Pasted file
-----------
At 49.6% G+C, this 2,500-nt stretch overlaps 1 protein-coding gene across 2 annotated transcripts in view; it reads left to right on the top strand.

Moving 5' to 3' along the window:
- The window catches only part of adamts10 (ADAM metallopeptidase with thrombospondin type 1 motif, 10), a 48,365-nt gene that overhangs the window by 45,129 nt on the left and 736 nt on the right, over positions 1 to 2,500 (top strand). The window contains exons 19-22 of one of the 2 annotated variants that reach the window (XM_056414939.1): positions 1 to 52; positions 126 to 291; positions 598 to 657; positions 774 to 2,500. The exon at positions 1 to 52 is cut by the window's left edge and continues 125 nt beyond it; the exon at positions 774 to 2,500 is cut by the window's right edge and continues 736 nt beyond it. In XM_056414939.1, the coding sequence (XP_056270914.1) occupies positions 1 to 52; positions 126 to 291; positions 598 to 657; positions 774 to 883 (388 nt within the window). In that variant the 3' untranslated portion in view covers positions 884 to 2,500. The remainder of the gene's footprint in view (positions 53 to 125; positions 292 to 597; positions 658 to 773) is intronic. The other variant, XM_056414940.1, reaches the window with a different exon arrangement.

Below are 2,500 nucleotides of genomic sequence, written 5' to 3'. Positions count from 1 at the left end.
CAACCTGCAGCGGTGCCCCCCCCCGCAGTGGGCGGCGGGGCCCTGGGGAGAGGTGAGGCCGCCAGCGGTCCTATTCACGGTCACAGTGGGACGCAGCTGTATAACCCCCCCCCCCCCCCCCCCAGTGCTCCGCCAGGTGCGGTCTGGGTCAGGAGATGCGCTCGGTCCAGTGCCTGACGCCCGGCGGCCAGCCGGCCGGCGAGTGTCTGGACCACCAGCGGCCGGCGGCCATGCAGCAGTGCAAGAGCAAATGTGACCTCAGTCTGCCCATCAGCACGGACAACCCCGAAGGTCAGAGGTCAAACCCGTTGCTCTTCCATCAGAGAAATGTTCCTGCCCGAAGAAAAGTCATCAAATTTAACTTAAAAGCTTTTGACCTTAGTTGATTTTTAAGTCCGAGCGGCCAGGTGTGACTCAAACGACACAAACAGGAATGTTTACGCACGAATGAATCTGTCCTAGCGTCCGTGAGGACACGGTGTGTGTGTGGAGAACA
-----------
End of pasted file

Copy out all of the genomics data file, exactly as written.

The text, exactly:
At 49.6% G+C, this 2,500-nt stretch overlaps 1 protein-coding gene across 2 annotated transcripts in view; it reads left to right on the top strand.

Moving 5' to 3' along the window:
- The window catches only part of adamts10 (ADAM metallopeptidase with thrombospondin type 1 motif, 10), a 48,365-nt gene that overhangs the window by 45,129 nt on the left and 736 nt on the right, over positions 1 to 2,500 (top strand). The window contains exons 19-22 of one of the 2 annotated variants that reach the window (XM_056414939.1): positions 1 to 52; positions 126 to 291; positions 598 to 657; positions 774 to 2,500. The exon at positions 1 to 52 is cut by the window's left edge and continues 125 nt beyond it; the exon at positions 774 to 2,500 is cut by the window's right edge and continues 736 nt beyond it. In XM_056414939.1, the coding sequence (XP_056270914.1) occupies positions 1 to 52; positions 126 to 291; positions 598 to 657; positions 774 to 883 (388 nt within the window). In that variant the 3' untranslated portion in view covers positions 884 to 2,500. The remainder of the gene's footprint in view (positions 53 to 125; positions 292 to 597; positions 658 to 773) is intronic. The other variant, XM_056414940.1, reaches the window with a different exon arrangement.

Below are 2,500 nucleotides of genomic sequence, written 5' to 3'. Positions count from 1 at the left end.
CAACCTGCAGCGGTGCCCCCCCCCGCAGTGGGCGGCGGGGCCCTGGGGAGAGGTGAGGCCGCCAGCGGTCCTATTCACGGTCACAGTGGGACGCAGCTGTATAACCCCCCCCCCCCCCCCCCCAGTGCTCCGCCAGGTGCGGTCTGGGTCAGGAGATGCGCTCGGTCCAGTGCCTGACGCCCGGCGGCCAGCCGGCCGGCGAGTGTCTGGACCACCAGCGGCCGGCGGCCATGCAGCAGTGCAAGAGCAAATGTGACCTCAGTCTGCCCATCAGCACGGACAACCCCGAAGGTCAGAGGTCAAACCCGTTGCTCTTCCATCAGAGAAATGTTCCTGCCCGAAGAAAAGTCATCAAATTTAACTTAAAAGCTTTTGACCTTAGTTGATTTTTAAGTCCGAGCGGCCAGGTGTGACTCAAACGACACAAACAGGAATGTTTACGCACGAATGAATCTGTCCTAGCGTCCGTGAGGACACGGTGTGTGTGTGGAGAACA